39. S. Berentsen, E. Ulvestad, R. Langholm et al., “Primary chronic cold agglutinin disease: a population based clinical study of 86 patients,” Haematologica, vol. 91, no. 1, pp. 460–466, 2006. View at: Google Scholar
  40. E. E. Kasha Jr. and W. W. Epinette, “Subcorneal pustular dermatosis (Sneddon-Wilkinson disease) in association with a monoclonal IgA gammopathy: a report and review of the literature,” Journal of the American Academy of Dermatology, vol. 19, no. 5, pp. 854–858, 1988. View at: Publisher Site | Google Scholar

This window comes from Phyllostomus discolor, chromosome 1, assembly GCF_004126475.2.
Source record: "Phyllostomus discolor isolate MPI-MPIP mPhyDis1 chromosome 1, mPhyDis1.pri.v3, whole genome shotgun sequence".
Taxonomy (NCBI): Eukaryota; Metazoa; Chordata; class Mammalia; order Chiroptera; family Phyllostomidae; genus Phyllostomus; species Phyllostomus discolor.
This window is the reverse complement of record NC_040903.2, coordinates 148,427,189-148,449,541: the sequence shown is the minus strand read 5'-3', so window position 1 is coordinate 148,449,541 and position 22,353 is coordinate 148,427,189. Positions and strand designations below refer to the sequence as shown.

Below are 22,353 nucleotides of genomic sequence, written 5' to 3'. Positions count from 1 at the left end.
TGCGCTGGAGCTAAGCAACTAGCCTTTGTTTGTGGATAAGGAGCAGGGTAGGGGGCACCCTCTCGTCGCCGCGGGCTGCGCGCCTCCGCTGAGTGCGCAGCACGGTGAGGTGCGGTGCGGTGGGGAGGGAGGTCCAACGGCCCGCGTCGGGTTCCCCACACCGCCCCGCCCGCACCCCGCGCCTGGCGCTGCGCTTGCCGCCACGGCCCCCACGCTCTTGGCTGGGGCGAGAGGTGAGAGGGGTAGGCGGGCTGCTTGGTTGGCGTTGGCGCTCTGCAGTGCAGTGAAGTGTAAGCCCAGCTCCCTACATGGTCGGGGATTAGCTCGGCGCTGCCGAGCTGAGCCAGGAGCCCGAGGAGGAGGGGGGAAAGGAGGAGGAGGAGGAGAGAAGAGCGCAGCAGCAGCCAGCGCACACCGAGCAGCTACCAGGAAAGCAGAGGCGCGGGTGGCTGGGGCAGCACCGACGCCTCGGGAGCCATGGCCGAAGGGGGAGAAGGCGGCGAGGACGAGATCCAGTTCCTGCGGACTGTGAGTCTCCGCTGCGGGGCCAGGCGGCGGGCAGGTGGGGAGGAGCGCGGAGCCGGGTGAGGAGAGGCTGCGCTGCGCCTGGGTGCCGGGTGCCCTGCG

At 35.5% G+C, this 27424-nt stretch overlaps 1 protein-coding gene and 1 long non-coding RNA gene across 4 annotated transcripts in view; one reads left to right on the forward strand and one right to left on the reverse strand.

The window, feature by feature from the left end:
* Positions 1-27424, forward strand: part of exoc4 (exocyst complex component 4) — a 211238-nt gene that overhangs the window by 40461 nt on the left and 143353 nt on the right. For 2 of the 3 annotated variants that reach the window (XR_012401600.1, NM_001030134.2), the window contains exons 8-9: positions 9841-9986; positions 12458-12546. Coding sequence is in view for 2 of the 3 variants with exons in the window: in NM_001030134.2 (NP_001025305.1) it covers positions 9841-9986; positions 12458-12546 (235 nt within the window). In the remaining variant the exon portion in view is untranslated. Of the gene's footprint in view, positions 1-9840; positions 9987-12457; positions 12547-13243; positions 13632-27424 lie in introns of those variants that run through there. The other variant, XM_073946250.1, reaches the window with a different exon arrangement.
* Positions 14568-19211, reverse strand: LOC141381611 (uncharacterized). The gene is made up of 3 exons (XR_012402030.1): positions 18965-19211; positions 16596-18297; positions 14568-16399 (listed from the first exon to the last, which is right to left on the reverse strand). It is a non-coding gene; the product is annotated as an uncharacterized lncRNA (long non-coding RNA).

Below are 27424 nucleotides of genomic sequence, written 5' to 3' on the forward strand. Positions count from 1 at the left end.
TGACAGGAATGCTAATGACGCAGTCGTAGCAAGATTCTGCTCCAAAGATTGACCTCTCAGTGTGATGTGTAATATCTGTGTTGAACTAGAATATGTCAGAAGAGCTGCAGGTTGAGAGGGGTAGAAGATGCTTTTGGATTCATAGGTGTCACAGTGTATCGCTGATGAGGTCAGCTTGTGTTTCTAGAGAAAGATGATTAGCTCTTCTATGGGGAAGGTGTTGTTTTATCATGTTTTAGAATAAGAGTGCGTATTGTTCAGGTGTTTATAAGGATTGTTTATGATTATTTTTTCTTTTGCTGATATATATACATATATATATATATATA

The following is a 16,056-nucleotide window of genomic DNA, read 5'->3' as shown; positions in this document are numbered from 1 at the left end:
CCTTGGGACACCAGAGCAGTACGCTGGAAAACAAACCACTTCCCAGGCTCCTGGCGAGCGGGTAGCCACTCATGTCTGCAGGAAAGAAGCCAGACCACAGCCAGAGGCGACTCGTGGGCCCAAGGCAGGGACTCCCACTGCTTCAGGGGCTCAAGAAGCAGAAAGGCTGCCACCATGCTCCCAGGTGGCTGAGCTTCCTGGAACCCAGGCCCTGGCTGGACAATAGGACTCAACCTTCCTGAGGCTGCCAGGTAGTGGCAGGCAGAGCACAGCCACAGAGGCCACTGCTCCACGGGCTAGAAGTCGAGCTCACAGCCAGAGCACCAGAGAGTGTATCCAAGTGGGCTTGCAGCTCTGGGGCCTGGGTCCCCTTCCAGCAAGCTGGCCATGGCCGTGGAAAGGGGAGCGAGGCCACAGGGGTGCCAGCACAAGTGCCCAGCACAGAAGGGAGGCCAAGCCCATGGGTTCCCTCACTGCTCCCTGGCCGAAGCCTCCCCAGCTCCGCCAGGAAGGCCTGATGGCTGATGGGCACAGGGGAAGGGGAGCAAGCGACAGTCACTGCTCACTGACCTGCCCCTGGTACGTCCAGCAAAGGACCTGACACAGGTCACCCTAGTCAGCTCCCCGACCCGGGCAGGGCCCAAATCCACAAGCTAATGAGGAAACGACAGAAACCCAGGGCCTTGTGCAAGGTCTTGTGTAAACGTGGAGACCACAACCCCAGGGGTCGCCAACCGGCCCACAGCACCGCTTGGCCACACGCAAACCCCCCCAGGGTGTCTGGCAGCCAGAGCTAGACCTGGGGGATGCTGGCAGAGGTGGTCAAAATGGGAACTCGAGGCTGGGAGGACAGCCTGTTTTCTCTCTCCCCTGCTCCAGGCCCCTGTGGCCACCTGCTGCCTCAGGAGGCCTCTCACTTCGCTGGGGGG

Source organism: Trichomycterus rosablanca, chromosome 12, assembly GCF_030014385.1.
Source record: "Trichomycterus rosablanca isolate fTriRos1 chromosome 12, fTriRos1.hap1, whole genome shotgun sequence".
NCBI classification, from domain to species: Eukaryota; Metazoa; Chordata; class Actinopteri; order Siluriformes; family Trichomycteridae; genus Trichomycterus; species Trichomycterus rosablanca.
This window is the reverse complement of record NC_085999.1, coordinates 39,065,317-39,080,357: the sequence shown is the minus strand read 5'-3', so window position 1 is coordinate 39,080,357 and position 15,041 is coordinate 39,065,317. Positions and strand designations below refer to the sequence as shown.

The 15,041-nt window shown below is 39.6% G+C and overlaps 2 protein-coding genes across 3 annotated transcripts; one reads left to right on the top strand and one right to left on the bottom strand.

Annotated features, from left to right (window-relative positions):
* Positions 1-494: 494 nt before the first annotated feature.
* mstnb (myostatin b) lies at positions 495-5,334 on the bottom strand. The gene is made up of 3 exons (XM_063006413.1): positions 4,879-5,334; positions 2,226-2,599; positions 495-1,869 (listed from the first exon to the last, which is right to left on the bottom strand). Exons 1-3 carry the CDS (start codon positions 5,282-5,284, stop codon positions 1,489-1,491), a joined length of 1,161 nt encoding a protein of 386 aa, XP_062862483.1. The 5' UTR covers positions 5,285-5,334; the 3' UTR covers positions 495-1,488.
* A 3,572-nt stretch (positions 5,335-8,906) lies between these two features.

41. J. A. Yiannias, R. A. El-Azhary, and L. E. Gibson, “Erythema elevatum diutinum: a clinical and histopathologic study of 13 patients,” Journal of the American Academy of Dermatology, vol. 26, no. 1, pp. 38–44, 1992. View at: Publisher Site | Google Scholar
  42. Z. Adam, P. Szturz, M. Krejci et al., “[Monoclonal immunoglobulin (M-Ig) and skin diseases from the group of mucinoses--scleredema adultorum Buschke and scleromyxedema. Description of four cases and an overview of therapies],” Vnitr̆ní Lékar̆ství, vol. 61, no. 12, pp. 1072–1087, 2015. View at: Google Scholar

Copyright © 2020 Sophia Z. Shalhout et al. This is an open access article distributed under the Creative Commons Attribution License, which permits unrestricted use, distribution, and reproduction in any medium, provided the original work is properly cited.

32 Views | 19 Downloads | 0 Citations
 PDF  Download Citation  Citation
 Download other formatsMore
 Order printed copiesOrder